If you go
What: Opening night of the Strings Pavilion, with "Two Pianos, Eight Hands: A Keyboard Extravaganza," featuring pianists Alpin Hong, Cary Lewis, Erika Nickrenz and Jade Simmons
When: 8 p.m. Saturday
Where: Strings Pavilion, off of Pine Grove Road
Call: 879-5056, ext. 105 for the Strings box office
Online: For a full-season schedule and to hear music samples from the dozens of artists performing in the Strings Pavilion this summer, go to www.stringsmusicf...>
What: Community open house at the Strings Pavilion
When: 4:30 to 7 p.m. July 1
Where: Strings Pavilion, off of Pine Grove Road
Steamboat Springs Kay Clagett is keenly aware of what went into the new home for Strings Music Festival.
"Nine months, two weeks, 500 inches of snow and wind like you can't believe" brought the project to completion, said Clagett, the summer music festival's executive director.
On Saturday, the $4.3 million Strings Pavilion will open its doors to the public for the first time, with a show-stopping performance featuring two pianos and four people playing them.
A week and a half before the opening, Clagett and Julie Taulman, director of marketing and public relations for Strings, sat in the nearly finished venue. Sitting is not something these two have done much of lately.
"We have been crazed trying to get this done," Taulman said, adding that a few days before, the Strings office staff had been put to work unloading a semitrailer of the plush chairs that fill the pavilion's house.
"Everyone has done everything. They're all wearing many hats, other than their own, to make sure this thing opens on time," she said.
With seating for more than 500 people, the Strings Pavilion takes up about as much space as the old tent, but slanted walkways on either side of the seating area give it more width. The stage is deeper, with room for 45 musicians instead of the previous maximum of 23, and an extensive backstage and green room area has replaced the old musicians' trailer.
Clagett said when the first group of Strings volunteers came in two weeks before opening night, all eyes went to the ceiling.
"They walked in, and everybody's head immediately went up," she said. "They realized that it's the same footprint as the old tent, but it feels three to four times as big."
The bowed ceilings also enhance the building's acoustics, containing sound and nurturing it, instead of trapping it within fiberglass tent flaps.
Andres Cardenes, a part-time Steamboat Springs resident who has played violin with Strings for more than a decade and has been concertmaster for the Pittsburgh Symphony since 1988, described the pavilion's acoustics in one word: "incredible."
The first person to play in the new venue, Cardenes said there really is no fair way to compare the $4.3 million building to the Strings Tent.
"Truly you're talking about a very limited venue," Cardenes said about the large concert tent that served Strings from 1992 to 2007.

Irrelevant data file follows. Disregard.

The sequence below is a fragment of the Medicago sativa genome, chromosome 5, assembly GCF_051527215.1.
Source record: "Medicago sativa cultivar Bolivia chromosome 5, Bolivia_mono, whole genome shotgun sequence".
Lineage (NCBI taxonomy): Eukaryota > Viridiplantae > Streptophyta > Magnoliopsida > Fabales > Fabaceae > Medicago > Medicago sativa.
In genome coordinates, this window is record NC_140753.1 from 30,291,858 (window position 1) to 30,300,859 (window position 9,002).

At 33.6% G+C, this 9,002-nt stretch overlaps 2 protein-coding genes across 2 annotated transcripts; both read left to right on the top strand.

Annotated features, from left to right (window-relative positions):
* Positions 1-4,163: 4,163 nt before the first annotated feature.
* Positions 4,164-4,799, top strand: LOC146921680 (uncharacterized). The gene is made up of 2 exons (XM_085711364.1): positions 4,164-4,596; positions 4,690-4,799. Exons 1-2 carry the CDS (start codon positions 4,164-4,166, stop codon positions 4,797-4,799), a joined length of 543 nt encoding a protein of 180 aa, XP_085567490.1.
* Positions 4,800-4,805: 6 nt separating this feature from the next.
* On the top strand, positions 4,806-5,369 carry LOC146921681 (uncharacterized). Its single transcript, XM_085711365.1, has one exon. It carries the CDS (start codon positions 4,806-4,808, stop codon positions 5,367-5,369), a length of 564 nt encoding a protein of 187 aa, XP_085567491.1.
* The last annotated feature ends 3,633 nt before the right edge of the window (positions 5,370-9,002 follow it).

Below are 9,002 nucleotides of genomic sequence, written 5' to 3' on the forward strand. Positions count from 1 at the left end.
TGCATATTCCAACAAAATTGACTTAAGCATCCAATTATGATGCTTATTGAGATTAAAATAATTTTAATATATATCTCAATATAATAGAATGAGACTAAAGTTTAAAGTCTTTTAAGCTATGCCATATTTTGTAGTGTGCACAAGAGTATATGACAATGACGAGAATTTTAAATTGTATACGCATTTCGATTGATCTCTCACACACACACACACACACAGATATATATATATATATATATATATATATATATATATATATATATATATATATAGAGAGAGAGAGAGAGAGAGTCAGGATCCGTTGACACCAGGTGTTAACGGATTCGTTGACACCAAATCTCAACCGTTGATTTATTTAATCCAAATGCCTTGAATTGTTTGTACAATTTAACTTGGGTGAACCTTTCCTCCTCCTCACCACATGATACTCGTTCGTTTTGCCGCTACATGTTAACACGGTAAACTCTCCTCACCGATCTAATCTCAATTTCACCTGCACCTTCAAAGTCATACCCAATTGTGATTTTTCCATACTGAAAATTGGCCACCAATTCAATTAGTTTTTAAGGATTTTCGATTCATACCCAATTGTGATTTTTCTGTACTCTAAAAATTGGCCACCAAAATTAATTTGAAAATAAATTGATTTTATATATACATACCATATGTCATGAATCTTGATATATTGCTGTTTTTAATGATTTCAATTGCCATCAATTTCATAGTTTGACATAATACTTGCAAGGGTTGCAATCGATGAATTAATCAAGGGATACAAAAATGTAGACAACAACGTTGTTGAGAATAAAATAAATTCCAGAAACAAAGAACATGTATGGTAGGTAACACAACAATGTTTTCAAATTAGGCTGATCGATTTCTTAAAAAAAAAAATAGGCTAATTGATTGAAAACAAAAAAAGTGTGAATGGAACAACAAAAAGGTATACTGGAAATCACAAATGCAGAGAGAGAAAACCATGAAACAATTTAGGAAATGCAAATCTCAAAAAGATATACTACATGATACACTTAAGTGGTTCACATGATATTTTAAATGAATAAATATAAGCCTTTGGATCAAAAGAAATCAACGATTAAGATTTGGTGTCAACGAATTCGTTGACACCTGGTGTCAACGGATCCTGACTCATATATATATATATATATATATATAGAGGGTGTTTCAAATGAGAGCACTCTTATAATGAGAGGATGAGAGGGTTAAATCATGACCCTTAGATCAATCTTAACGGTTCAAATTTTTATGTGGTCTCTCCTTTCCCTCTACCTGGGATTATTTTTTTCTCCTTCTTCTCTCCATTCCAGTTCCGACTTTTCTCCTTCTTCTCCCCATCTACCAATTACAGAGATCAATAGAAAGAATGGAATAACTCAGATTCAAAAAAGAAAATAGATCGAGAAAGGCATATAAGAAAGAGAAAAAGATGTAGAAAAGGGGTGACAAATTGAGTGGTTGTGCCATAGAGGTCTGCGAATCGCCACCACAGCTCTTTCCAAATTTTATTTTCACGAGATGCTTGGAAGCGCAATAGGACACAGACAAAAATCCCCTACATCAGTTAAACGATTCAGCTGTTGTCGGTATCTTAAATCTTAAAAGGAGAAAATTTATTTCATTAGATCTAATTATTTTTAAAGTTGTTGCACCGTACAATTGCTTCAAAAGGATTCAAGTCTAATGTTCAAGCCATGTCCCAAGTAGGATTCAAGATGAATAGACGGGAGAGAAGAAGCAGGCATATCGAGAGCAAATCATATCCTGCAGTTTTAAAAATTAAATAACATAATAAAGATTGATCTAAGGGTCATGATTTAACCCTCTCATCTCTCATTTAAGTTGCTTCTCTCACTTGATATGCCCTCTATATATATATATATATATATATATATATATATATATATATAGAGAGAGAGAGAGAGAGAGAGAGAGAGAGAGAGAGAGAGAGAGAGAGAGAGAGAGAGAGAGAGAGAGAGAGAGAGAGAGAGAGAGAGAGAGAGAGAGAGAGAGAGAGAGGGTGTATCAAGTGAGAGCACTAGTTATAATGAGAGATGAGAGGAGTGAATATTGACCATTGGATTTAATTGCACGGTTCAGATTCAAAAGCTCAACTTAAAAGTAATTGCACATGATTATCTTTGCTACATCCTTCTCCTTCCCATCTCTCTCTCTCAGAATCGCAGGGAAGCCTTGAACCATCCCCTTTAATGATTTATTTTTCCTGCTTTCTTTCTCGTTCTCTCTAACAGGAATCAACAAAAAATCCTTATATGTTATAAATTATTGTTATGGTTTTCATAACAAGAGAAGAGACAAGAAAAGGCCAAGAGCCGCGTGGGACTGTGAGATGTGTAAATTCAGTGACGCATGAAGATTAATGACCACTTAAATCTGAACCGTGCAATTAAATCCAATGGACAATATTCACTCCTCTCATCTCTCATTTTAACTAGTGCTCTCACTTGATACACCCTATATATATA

"You had limitations in space, limitations in acoustics, limitations with inclement weather. The logistics were very complicated. From that standpoint, the tent had its limitations. But it was a beautiful tent, and it was wonderful while it was there," Cardenes said.
"It was something that was very much a part of Steamboat culture, to have the tent and have the music there. But Steamboat has changed, and the way it's changed is that it's become a place for a lot of different things now. And I think the pavilion will become a beacon to attract people here," he said.
The tent was designed by Bill Rangitsch of Steamboat Architectural Associates to look like the inside of a stringed instrument, with Spearhead Timberworks handling the construction. It's cooled with a massive and almost completely soundless air-conditioning system, and walls of sliding windows block out environmental noise. Both features allow for higher quality concert recordings.
"The whole thing was conceived, from architectural design to the way that first musician who sets foot on stage feels, to be about music," Clagett said.
A community effort
Funded entirely by community donations, the pavilion truly is for the people who enjoy Strings Music Festival, Taulman said.
"People have sent in checks for $10 all the way up. It's not just huge, large checks that have made this happen," she said. Strings is working on raising money for a $500,000 building maintenance fund, included in the pavilion's $4.3 million price tag.
Clagett said the pavilion will fit Strings Music Festival for generations to come and that everyone involved is eager for the community to see the facility. For now, the space will be used only during the summer, and only for Strings concerts, which fill the calendar almost every day of the week for about two months.
"What we want to do is see what the operating costs are for the summer. We have to get our hands around operating a building now. It's kind of a one step at a time thing, but we hope that, that might work out," Clagett said about using the building outside of the summer season. With no indoor bathrooms, that kind of use could present logistical problems for the pavilion.
Exactly how the hall will sound remains to be seen until it's filled with people, Cardenes said. For now, he is delighted.
"I think we're still taking baby steps in that place, but the initial feeling was really wonderful," Cardenes said.
"I've played in hundreds and hundreds of halls - if not thousands of halls across the world - and this sets up favorably compared to some of the venues I've played in, especially venues that size."